The bill now goes to Gov. Rick Scott, who has not yet committed to signing it into law, saying he will review it "line by line."
Fla. bill that allows some teachers to carry guns at school and introduces restrictions on mentally ill people's access to guns is sent to governor. https://t.co/EZzvO3Tjwl— The Associated Press (@AP) March 8, 2018
"When the bill makes it to my desk, I'm going to take the time and I'm going to read the bill and I'm going to talk to families," Scott said Wednesday.
Scott has repeatedly said he doesn't support arming teachers and had pushed lawmakers to adopt his own proposal, which called for at least one law enforcement officer in every school and one for every thousand students who attend a school.
The 67-50 House vote reflected a mix of Republicans and Democrats in support and opposition. The measure, a response to the shootings at a Parkland high school that left 17 dead, is supported by the victims' families.
The bill would raise the minimum age to buy rifles from 18 to 21 and create a three-day waiting period on sales of the weapons. It would also create a so-called guardian program that would let school employees and many teachers carry handguns if they go through law enforcement training and if the school district decides to participate in the program.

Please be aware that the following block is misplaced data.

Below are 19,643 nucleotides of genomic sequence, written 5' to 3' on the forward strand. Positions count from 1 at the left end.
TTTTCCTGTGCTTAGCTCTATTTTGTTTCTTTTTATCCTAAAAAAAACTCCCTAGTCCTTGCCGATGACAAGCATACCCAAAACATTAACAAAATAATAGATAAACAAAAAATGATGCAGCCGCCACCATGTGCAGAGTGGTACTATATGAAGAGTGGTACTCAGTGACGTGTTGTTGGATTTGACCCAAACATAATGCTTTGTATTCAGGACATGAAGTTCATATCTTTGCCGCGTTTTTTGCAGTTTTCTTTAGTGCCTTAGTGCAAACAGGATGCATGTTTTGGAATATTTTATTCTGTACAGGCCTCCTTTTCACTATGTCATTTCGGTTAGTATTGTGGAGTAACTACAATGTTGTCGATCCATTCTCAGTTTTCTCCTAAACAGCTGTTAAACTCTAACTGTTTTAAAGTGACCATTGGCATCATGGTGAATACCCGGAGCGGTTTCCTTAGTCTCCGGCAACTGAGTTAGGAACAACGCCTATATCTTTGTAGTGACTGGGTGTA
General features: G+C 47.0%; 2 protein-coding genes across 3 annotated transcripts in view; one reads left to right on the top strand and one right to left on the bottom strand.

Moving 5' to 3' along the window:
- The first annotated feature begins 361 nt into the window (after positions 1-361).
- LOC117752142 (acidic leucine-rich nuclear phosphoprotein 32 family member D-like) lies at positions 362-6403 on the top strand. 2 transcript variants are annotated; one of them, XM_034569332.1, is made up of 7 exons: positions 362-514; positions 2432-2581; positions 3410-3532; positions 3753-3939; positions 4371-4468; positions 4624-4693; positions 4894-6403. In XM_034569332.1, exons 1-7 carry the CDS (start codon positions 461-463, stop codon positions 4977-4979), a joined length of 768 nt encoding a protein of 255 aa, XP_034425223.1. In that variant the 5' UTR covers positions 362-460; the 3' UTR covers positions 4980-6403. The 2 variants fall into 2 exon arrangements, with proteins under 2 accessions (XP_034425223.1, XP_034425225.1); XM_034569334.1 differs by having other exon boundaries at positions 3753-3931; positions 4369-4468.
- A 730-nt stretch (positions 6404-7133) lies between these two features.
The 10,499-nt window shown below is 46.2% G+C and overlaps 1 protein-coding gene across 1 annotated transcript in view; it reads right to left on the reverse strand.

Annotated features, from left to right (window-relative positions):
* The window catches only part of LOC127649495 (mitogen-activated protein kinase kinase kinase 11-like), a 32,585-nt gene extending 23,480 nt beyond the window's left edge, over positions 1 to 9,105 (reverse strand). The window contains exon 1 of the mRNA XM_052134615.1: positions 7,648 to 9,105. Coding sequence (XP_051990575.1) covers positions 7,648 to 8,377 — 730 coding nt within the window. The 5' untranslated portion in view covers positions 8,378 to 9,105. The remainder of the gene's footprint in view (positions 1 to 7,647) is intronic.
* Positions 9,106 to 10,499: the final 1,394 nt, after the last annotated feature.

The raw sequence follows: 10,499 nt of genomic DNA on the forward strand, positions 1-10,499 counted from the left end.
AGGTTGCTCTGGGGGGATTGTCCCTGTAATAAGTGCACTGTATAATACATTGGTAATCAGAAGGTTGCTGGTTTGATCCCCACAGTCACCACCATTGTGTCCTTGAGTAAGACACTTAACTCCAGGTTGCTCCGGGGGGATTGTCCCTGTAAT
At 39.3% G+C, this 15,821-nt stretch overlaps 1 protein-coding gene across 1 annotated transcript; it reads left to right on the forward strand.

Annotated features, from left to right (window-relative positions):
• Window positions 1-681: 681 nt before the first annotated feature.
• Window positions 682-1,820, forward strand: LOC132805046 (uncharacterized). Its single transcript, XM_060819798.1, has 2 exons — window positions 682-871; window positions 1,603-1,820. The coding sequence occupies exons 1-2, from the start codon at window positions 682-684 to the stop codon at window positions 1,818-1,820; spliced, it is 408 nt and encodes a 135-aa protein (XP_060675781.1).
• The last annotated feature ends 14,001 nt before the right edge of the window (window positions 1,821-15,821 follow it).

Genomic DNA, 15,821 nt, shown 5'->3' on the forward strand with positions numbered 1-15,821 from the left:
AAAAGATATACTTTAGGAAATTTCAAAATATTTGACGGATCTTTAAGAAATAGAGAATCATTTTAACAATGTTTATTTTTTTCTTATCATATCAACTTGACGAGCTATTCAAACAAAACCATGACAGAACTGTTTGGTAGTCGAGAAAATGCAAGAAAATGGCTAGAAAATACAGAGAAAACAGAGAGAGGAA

Other provisions would create new mental health programs for schools; establish an anonymous tip line where students and others could report threats to schools, ban bump stocks and improve communication between schools, law enforcement and state agencies.
On the same day the vote happened, students at New Smyrna Beach High School gathered to remember those lost in the shooting three weeks ago at Marjorie Stoneman Douglas High School in Parkland.
The students spent two hours before school speaking out against gun violence and holding a memorial for the 17 victims.
The students held a moment of silence for 18 minutes -- 17 to honor the Parkland victims and one to remember another student they lost to gun violence.
Since the Parkland shooting, students, parents and teachers have been taking their concerns to state and federal lawmakers, looking for change.
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